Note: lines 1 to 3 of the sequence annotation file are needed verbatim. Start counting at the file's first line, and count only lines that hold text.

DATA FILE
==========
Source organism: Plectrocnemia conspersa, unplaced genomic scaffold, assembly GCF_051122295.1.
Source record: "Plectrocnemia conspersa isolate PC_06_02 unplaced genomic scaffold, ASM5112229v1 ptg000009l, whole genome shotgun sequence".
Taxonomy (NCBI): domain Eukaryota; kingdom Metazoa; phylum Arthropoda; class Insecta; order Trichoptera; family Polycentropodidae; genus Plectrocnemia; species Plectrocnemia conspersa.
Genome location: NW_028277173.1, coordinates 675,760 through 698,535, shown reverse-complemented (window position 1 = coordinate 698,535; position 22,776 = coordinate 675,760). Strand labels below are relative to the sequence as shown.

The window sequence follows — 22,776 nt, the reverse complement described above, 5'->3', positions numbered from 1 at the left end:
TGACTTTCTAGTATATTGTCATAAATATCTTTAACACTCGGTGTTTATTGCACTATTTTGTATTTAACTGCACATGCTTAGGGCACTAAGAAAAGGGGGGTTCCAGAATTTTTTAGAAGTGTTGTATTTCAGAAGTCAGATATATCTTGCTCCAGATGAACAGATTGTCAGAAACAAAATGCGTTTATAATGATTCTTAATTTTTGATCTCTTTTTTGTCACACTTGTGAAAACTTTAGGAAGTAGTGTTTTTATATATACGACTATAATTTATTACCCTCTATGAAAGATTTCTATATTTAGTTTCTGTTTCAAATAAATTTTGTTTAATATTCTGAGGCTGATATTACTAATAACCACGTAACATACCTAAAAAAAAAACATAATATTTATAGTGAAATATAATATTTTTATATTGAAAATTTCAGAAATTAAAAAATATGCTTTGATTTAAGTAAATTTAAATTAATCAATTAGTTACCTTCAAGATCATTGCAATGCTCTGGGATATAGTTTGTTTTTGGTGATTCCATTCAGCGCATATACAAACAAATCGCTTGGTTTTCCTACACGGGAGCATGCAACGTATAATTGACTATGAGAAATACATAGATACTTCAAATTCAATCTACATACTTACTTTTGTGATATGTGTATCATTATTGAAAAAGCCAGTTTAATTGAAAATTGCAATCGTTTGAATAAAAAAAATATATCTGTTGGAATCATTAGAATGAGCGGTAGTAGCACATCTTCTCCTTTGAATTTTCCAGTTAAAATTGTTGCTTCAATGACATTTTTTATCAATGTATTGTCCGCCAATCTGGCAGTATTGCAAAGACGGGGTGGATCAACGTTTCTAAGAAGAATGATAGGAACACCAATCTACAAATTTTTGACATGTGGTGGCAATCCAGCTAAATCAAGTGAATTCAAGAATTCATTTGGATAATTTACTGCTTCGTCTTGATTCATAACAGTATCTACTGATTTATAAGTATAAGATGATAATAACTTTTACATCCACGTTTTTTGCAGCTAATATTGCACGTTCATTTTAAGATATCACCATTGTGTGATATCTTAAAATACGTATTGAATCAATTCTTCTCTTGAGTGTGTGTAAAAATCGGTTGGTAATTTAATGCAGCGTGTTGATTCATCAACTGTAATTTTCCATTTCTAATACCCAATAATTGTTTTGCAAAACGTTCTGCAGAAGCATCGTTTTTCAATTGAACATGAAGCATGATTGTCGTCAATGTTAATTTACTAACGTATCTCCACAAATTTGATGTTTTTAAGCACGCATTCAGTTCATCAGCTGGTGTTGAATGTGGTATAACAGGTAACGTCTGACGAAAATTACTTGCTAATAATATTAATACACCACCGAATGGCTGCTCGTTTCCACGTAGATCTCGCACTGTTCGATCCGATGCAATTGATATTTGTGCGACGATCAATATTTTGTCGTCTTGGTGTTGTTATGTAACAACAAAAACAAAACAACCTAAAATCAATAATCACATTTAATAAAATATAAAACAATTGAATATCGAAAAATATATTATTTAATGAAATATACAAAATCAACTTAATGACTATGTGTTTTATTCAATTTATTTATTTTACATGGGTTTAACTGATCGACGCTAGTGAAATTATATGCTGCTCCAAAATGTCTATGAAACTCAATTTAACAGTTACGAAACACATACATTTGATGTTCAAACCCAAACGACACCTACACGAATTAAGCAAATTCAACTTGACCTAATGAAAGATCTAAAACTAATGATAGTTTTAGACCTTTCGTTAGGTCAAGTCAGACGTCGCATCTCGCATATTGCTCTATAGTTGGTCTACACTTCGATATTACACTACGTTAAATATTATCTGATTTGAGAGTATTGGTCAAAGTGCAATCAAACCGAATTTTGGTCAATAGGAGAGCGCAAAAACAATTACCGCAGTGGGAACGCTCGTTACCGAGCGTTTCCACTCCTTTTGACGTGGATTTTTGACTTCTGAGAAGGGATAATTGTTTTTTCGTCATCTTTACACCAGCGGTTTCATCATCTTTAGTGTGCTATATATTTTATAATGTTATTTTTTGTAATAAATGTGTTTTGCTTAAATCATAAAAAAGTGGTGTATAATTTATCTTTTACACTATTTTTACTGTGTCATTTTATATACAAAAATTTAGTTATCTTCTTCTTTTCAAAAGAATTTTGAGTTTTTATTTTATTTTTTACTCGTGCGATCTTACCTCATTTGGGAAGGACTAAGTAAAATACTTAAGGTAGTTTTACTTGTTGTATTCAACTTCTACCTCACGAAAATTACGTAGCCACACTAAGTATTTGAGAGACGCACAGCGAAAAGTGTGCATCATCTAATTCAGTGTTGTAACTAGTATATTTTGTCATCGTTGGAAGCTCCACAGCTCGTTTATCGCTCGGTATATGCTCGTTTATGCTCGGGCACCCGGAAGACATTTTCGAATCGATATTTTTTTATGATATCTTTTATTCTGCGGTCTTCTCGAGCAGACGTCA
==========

Source organism: Plectrocnemia conspersa, unplaced genomic scaffold, assembly GCF_051122295.1.
Source record: "Plectrocnemia conspersa isolate PC_06_02 unplaced genomic scaffold, ASM5112229v1 ptg000009l, whole genome shotgun sequence".
Taxonomy (NCBI): domain Eukaryota; kingdom Metazoa; phylum Arthropoda; class Insecta; order Trichoptera; family Polycentropodidae; genus Plectrocnemia; species Plectrocnemia conspersa.